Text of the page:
#define UART010_CR		0x14	/* Control register. */


Device interfaces may range from having just a few to many registers.

To go one step deeper down the rabbit hole, how do devices “end up” at certain physical addresses? How is this physical memory map interface implemented?3

The device/physical address mapping is implemented in digital logic outside the CPU, either on the System on Chip (SOC) (for embedded systems), or on the motherboard (PCs)4. The CPU’s physical interface include the address, data, and control buses. Digital logic converts bits of the address bus into signals that mutually exclusively enable devices that are physically connected to the bus. The implementations of load/store instructions in the CPU set a read/write bit appropriately in the Control bus, which lets devices know whether a read or write is happening. The data bus is where data is either transferred out from or into the CPU.

In practice, documentation for real implementations of these systems can be hard to find, unless you’re a customer of the SoC manufacturer. But there are some out there for older chips, e.g.

Here’s a block diagram for the Tegra 2 SoC architecture, which shipped in products like the Motorola Atrix 4G, Motorola Droid X2, and Motorola Photon. Obviously it’s much more complex than my description above. Other than the two CPU cores in the top left, and the data bus towards the middle, I can’t make sense of it. (link)

While not strictly a “System on Chip”, a class PIC microcontroller has many shared characteristics of a SoC (CPU, memory, peripherals, all in one chip package), but is much more approachable.

We can see the single MIPS core connected to a variety of peripheral devices on the peripheral bus. There’s even layers of peripheral bussing, with a “Peripheral Bridge” connected to a second peripheral bus for things like I2C and SPI.

TIL: ARM64 doesn’t include conditional instructions

A major difference between x86 and ARM32 is that while x86 generally1 only offers conditional execution of branch instructions (e.g. BNE) ARM32 offers conditional execution for many more instructions (e.g. ALU instructions, like ADD.EQ- add if not equal). The idea was that these can be used to avoid emitting traditional branching instruction sequences which may suffer from pipeline stalls when a branch is mispredicted — instead, straight line code with equivalent semantics can be emitted.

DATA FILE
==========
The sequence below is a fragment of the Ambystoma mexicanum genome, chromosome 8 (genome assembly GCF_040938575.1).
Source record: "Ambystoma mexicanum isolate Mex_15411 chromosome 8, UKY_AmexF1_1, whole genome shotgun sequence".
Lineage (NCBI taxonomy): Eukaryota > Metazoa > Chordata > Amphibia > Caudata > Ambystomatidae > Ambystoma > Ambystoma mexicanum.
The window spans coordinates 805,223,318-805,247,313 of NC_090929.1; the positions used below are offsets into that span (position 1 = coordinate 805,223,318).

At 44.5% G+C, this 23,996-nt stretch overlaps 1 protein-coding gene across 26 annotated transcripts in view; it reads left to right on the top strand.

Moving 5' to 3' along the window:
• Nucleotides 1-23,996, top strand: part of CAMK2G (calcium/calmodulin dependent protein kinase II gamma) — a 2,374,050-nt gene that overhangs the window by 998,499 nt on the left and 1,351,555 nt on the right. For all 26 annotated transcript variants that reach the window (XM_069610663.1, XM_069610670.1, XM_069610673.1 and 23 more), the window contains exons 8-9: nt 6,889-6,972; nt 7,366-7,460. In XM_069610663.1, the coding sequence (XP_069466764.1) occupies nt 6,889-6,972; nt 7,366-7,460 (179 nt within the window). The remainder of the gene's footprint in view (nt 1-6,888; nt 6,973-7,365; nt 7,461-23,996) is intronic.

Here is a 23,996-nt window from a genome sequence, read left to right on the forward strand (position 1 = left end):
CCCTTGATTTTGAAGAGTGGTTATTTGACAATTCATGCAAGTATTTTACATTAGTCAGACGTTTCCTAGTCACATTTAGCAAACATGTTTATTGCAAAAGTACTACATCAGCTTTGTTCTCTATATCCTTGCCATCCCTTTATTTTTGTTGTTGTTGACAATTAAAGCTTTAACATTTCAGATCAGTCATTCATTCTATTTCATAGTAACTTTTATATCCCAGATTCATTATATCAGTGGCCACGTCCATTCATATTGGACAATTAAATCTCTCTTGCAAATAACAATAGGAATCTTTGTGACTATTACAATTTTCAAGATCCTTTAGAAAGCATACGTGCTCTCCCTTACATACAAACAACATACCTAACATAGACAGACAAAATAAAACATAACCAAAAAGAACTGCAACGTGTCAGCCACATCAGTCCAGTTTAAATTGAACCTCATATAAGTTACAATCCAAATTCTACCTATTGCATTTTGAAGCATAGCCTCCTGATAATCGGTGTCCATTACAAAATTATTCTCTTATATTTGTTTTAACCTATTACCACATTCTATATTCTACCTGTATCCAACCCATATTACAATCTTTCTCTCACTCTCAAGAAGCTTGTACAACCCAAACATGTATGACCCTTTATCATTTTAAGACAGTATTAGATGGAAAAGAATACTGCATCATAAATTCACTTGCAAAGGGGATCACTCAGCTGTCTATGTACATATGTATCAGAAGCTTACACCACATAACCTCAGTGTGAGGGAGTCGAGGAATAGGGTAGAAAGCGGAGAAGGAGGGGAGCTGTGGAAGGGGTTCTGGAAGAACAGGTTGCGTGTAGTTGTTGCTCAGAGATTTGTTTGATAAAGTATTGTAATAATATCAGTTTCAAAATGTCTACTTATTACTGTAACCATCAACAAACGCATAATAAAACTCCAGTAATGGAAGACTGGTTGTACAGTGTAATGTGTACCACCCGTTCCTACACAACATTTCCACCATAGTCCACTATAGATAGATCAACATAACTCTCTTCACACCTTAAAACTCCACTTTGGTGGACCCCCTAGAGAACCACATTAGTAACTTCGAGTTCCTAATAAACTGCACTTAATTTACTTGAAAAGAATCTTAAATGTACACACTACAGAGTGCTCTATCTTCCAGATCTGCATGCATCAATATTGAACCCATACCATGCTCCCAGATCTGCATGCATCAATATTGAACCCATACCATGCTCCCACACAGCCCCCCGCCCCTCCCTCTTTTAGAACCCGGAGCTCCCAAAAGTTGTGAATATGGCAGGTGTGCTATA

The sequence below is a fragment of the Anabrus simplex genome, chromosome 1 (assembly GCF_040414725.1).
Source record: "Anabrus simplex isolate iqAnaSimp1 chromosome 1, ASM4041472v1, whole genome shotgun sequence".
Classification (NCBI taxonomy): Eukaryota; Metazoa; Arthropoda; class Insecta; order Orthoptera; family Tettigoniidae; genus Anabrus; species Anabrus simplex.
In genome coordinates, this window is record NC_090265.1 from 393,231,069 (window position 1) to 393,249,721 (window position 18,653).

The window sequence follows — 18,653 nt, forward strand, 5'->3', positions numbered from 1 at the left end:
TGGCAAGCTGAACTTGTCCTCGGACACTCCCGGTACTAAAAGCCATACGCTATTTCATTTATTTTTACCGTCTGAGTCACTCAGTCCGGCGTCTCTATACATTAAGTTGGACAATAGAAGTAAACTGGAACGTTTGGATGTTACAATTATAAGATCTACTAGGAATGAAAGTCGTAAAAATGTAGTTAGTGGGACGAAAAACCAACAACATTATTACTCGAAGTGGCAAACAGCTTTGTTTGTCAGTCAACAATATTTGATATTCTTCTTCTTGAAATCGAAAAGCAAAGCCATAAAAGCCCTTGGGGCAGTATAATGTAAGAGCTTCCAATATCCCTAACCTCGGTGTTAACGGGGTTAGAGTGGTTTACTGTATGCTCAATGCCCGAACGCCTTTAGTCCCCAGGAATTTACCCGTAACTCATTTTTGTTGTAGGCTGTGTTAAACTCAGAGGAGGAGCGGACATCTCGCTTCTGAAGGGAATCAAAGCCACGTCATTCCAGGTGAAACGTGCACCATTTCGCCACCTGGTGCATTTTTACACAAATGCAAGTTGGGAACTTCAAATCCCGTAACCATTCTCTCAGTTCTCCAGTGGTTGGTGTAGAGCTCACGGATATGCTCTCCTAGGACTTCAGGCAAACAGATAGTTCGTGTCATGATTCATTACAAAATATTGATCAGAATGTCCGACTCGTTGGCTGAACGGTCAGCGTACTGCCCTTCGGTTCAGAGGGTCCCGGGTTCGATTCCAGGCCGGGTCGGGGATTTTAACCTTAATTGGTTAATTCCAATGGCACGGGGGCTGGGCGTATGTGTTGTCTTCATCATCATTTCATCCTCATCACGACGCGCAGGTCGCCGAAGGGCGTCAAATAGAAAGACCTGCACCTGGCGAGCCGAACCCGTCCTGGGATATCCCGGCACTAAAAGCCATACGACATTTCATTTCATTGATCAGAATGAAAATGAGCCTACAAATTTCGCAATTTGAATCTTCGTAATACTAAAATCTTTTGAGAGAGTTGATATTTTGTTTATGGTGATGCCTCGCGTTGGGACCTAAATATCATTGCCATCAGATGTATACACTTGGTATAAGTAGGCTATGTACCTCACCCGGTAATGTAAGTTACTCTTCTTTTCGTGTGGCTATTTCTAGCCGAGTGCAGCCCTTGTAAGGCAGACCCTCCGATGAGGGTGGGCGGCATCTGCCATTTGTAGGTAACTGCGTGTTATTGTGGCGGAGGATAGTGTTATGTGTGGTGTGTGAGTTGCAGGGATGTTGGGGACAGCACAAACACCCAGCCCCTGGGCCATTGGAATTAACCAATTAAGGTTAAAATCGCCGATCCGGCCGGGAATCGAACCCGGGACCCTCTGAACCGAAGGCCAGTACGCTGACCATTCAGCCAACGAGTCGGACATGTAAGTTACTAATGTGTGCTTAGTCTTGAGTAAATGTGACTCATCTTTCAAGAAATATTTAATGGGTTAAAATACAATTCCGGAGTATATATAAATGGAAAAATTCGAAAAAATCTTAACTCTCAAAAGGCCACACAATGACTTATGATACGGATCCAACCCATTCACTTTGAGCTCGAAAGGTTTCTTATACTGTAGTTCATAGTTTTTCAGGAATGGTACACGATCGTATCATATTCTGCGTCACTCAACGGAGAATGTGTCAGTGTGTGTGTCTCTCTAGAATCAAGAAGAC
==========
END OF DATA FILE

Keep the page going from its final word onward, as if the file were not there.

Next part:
This was actually removed in ARM64. The official quote:

The A64 instruction set does not include the concept of predicated or conditional execution. Benchmarking shows that modern branch predictors work well enough that predicated execution of instructions does not offer sufficient benefit to justify its significant use of opcode space, and its implementation cost in advanced implementations.

Turns out that the whole pipeline stall problem is generally not a huge issue anymore as branch prediction has gotten so good, while support for the feature still requires allocating valuable instructions bits to encode the conditions. Note that ARM64 still uses 32 bit instructions, so conserving bits is still useful.

What is very interesting is that Intel’s recent APX extensions to x86-64 (whose purpose is to primarily add more general purpose registers) moves closer to this conditional instructions direction.

The performance features introduced so far will have limited impact in workloads that suffer from a large number of conditional branch mispredictions. As out-of-order CPUs continue to become deeper and wider, the cost of mispredictions increasingly dominates performance of such workloads. Branch predictor improvements can mitigate this to a limited extent only as data-dependent branches are fundamentally hard to predict.

To address this growing performance issue, we significantly expand the conditional instruction set of x86, which was first introduced with the Intel® Pentium® Pro in the form of CMOV/SET instructions. These instructions are used quite extensively by today’s compilers, but they are too limited for broader use of if-conversion (a compiler optimization that replaces branches with conditional instructions).”

Including support for conditional loads and stores which is apparently tricky with modern out of order and superscalar architectures.